Since its release on April 4, 2015, Justice in the Round is quickly becoming a Manifesto on the Black Lives Matter Movement. This book was purposely released on the forty-seventh anniversary of the assassination of Dr. Martin Luther King, Jr. because on that date the civil rights movement, as it had come to be, was silenced by Dr. King’s assassin.
Justice in the Round is inspired by the verdicts in the George Zimmerman and Michael Dunn trials.
The thrust of its argument is that it is time for Reparatory Justice in order to fix injustice caused by the racial dichotomies inherent in American petit and grand jury deliberations.
In the forty-seven years since the death of Dr. King no other movement or individual stepped up, although several have tried, to advance the rights of African Americans. Out of this void sprung up the Black Lives Matter Movement. It grew out of the fear and frustration of young African Americans for their very survival.
The Black Lives Matter Movement has the energy to sustain itself. It has a large cadre of young black lives that are yearning to contribute in a positive way to their survival in American as masters of their own destiny.
Justice in the Round lays out the case for the Black Lives Matter Movement by placing the Civil Rights Movement into historical perspective in a way that has never been done.
“Many baby Boomers, this writer included, left the safe haven of their college campuses and raised the conscience of America from the streets. Our goal, and the goal of the elders statement of our day, was the elimination of the vestiges of second-class citizenship. Baby Boomers won that battle.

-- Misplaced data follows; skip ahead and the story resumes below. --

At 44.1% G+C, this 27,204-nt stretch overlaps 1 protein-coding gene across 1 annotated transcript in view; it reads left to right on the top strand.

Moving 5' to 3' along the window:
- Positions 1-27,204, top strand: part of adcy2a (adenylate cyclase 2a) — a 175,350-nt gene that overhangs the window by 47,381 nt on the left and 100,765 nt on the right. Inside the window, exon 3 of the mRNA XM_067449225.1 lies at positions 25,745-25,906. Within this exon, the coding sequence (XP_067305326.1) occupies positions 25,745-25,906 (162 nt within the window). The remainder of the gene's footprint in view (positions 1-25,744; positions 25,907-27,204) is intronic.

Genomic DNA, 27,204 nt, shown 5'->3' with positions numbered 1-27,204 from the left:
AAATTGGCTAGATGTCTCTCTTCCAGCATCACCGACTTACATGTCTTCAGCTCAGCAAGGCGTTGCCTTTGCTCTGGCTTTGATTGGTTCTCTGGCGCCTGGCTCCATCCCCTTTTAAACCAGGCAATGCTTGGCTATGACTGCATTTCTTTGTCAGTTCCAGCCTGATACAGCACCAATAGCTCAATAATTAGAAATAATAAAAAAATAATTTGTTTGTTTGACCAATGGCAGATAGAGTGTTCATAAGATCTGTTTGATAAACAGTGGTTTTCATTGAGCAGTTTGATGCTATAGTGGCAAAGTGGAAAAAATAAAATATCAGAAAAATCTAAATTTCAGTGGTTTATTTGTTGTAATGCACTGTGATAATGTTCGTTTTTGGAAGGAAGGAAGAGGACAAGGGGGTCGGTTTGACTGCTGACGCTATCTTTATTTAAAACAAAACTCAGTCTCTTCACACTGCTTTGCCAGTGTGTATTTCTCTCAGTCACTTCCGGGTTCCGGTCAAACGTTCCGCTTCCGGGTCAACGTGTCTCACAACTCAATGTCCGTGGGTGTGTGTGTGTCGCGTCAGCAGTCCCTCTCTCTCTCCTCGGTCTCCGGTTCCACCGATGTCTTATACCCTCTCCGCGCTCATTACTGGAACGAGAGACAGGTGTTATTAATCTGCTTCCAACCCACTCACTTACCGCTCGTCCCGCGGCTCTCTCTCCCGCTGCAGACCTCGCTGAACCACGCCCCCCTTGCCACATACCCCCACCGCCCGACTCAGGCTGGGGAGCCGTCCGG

In the past thirty years they have been waging a war to protect the spoils gained in war with their country over full citizenship rights while, at the same time, attempting to elicit the support of their progenies in the war to preserve civil rights won on the Edmund Pettis Bridge in Selma, nn Kelly Ingram Park in Birmingham, in the Boroughs of New York, and on rural dusty roads across America.
The kids were slow to warm to hardships that do not exist in their lifetime. This all began to change with the message that came out of Sanford, Jacksonville, Detroit, Ferguson, and Staten Island. The message was loud and clear: Jim Crow laws may have been defeated, but the social mores that undergirded those laws were alive and well” (Justice in the Round, Harold Michael Harvey, Cascade Publishing House, 2015, pp. 134-135).
Justice in the Round is a clarion call for Black Lives Matter. If the cry of young people for justice in America is not heeded tensions will continue to escalate in the streets. What will become of this tension, no one really wants to know.
The list of unarmed black men and woman killed by the police grows each week making it virtually impossible to remember the names of the dead, because of this, Justice in the Round ends with the exclamation: “My name is Justice – Justice in the Round.”